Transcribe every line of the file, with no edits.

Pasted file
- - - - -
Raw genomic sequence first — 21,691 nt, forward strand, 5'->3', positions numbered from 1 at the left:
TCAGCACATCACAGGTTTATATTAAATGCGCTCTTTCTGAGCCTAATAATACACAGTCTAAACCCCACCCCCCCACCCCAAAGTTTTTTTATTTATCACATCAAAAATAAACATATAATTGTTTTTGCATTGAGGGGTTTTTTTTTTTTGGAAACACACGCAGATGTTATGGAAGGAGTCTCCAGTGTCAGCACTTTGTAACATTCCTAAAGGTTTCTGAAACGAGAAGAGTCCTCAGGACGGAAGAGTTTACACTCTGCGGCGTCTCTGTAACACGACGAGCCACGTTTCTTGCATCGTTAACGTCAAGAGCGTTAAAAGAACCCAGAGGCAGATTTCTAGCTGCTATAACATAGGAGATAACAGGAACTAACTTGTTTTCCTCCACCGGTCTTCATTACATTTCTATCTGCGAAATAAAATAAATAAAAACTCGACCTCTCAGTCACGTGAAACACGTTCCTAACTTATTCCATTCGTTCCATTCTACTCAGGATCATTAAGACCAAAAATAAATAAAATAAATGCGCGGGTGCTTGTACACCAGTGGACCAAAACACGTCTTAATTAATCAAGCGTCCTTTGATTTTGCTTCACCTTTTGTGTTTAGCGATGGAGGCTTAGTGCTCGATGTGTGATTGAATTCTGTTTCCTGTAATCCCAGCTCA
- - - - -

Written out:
Raw genomic sequence first — 21,691 nt, forward strand, 5'->3', positions numbered from 1 at the left:
TCAGCACATCACAGGTTTATATTAAATGCGCTCTTTCTGAGCCTAATAATACACAGTCTAAACCCCACCCCCCCACCCCAAAGTTTTTTTATTTATCACATCAAAAATAAACATATAATTGTTTTTGCATTGAGGGGTTTTTTTTTTTTGGAAACACACGCAGATGTTATGGAAGGAGTCTCCAGTGTCAGCACTTTGTAACATTCCTAAAGGTTTCTGAAACGAGAAGAGTCCTCAGGACGGAAGAGTTTACACTCTGCGGCGTCTCTGTAACACGACGAGCCACGTTTCTTGCATCGTTAACGTCAAGAGCGTTAAAAGAACCCAGAGGCAGATTTCTAGCTGCTATAACATAGGAGATAACAGGAACTAACTTGTTTTCCTCCACCGGTCTTCATTACATTTCTATCTGCGAAATAAAATAAATAAAAACTCGACCTCTCAGTCACGTGAAACACGTTCCTAACTTATTCCATTCGTTCCATTCTACTCAGGATCATTAAGACCAAAAATAAATAAAATAAATGCGCGGGTGCTTGTACACCAGTGGACCAAAACACGTCTTAATTAATCAAGCGTCCTTTGATTTTGCTTCACCTTTTGTGTTTAGCGATGGAGGCTTAGTGCTCGATGTGTGATTGAATTCTGTTTCCTGTAATCCCAGCTCA